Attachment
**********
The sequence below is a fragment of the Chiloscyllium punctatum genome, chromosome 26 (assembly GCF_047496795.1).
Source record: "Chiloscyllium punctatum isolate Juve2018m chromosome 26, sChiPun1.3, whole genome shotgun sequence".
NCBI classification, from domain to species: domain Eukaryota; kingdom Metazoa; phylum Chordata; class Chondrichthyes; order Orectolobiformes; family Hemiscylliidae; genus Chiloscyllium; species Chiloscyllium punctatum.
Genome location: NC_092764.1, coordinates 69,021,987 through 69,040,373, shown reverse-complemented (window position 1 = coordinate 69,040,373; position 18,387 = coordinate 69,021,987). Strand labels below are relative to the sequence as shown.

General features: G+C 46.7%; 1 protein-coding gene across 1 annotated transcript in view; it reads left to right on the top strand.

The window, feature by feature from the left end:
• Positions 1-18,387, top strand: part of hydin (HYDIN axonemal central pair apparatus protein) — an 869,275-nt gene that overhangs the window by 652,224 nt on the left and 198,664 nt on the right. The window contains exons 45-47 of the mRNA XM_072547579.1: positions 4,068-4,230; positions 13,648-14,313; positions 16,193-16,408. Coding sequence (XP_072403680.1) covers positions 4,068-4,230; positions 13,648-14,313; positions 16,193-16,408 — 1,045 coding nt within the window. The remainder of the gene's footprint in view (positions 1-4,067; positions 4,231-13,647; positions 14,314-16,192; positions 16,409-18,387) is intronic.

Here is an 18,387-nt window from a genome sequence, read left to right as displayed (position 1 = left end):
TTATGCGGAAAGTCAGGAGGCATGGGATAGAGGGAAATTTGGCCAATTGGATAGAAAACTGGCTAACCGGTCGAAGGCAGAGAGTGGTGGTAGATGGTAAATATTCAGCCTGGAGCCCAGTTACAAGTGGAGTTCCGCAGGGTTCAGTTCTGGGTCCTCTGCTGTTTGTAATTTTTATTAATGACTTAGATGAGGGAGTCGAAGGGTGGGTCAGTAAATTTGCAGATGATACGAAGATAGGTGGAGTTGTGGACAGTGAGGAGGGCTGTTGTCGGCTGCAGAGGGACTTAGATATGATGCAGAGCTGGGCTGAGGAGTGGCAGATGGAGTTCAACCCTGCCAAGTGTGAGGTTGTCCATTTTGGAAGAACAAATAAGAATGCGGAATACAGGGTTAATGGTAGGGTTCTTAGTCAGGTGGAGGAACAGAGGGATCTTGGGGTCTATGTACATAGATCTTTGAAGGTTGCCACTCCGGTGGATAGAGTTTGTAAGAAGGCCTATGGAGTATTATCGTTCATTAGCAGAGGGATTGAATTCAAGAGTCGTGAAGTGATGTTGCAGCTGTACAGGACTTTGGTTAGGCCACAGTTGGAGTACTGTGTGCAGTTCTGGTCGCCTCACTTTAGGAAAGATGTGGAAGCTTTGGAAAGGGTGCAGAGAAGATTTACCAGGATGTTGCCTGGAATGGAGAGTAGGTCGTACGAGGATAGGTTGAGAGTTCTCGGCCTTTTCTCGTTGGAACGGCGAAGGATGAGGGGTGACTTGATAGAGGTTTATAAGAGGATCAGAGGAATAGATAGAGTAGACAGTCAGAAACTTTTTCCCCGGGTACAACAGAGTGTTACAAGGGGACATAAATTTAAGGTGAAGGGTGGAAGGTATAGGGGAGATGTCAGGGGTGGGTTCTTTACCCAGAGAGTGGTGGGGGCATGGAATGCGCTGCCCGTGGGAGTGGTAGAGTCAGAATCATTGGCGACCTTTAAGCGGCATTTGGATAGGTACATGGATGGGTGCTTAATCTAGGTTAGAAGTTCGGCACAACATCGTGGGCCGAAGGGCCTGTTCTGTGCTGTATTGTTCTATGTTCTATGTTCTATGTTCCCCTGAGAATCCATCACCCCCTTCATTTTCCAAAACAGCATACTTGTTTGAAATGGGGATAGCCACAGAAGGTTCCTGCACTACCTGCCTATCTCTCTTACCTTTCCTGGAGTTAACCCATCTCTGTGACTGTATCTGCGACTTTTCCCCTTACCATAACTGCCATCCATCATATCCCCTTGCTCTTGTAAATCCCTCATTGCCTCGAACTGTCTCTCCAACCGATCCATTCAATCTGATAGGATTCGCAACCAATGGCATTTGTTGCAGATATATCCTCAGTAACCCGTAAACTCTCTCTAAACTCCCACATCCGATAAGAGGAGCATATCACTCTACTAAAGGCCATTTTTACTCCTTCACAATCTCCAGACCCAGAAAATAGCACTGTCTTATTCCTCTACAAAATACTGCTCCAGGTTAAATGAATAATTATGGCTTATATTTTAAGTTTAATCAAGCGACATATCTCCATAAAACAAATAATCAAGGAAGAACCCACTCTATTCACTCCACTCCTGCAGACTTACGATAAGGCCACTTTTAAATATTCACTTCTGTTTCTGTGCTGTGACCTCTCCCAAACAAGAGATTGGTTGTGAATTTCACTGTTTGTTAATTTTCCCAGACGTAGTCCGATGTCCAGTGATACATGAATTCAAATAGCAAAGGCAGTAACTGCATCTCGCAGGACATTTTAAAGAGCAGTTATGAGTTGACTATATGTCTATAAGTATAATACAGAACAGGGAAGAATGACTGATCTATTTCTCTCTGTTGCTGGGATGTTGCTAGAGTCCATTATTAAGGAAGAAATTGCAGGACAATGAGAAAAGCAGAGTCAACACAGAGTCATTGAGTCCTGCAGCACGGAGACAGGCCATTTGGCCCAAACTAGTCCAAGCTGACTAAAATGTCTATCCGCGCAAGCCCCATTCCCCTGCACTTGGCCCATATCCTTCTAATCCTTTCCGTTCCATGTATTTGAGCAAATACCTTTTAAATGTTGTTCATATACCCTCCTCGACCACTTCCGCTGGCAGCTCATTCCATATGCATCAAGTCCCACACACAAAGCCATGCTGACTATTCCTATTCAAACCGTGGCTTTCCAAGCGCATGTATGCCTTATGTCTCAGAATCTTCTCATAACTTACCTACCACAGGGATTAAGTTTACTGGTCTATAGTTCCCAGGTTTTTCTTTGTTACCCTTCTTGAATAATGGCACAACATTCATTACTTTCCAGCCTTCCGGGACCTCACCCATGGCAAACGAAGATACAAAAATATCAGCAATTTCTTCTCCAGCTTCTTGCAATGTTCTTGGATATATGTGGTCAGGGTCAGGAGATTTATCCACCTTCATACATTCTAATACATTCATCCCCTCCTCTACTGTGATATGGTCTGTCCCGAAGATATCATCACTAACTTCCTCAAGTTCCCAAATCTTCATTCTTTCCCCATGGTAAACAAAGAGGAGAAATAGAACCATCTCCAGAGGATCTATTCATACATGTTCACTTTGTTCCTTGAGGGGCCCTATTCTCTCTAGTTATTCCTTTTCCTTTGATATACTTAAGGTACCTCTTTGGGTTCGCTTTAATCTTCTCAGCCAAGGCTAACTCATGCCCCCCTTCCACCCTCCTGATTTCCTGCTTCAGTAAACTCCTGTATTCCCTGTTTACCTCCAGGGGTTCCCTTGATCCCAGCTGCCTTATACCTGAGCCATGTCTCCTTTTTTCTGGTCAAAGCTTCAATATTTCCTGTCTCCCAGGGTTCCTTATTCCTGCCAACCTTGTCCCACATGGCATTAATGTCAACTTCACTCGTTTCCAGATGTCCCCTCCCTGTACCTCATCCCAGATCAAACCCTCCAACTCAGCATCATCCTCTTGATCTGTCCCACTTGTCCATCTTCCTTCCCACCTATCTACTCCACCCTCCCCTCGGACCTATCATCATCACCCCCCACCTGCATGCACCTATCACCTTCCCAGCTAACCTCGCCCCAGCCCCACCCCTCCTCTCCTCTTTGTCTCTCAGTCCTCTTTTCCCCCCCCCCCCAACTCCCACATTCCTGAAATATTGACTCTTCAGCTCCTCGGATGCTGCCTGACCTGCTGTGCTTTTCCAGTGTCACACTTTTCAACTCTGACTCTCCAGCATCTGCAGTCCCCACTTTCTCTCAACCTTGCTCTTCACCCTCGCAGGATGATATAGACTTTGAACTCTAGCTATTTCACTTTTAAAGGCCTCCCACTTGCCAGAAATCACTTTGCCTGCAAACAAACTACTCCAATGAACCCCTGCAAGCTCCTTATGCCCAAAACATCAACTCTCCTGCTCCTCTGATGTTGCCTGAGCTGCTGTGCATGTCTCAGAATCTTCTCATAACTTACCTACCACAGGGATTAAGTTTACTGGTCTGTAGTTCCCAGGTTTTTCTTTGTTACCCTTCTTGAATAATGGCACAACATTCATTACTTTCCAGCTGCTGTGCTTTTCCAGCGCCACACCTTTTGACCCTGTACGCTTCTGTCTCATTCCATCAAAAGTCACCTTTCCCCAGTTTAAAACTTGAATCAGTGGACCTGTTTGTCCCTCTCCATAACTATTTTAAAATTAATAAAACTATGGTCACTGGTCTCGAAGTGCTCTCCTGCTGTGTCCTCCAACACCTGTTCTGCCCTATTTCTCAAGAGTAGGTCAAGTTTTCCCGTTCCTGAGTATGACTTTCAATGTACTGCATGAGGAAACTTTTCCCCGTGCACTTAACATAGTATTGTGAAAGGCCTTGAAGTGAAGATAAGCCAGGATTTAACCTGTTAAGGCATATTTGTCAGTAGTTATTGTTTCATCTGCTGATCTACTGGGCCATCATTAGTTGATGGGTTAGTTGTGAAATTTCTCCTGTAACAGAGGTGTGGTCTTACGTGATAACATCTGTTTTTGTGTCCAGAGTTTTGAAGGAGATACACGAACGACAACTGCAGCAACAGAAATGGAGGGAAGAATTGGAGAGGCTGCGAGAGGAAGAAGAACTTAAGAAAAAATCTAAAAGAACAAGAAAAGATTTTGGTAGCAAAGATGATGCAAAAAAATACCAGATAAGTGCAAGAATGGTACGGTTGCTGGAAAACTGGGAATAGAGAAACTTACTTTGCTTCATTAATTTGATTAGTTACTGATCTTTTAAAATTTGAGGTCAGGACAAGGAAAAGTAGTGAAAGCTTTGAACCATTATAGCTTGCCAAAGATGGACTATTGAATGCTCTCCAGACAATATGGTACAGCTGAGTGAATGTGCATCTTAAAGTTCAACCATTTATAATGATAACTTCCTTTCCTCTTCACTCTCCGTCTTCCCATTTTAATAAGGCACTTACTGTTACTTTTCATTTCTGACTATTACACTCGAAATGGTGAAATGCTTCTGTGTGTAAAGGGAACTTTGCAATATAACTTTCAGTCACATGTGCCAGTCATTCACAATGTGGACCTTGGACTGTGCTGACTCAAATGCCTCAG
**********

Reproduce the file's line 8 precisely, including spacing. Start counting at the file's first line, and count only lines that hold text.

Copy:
Here is an 18,387-nt window from a genome sequence, read left to right as displayed (position 1 = left end):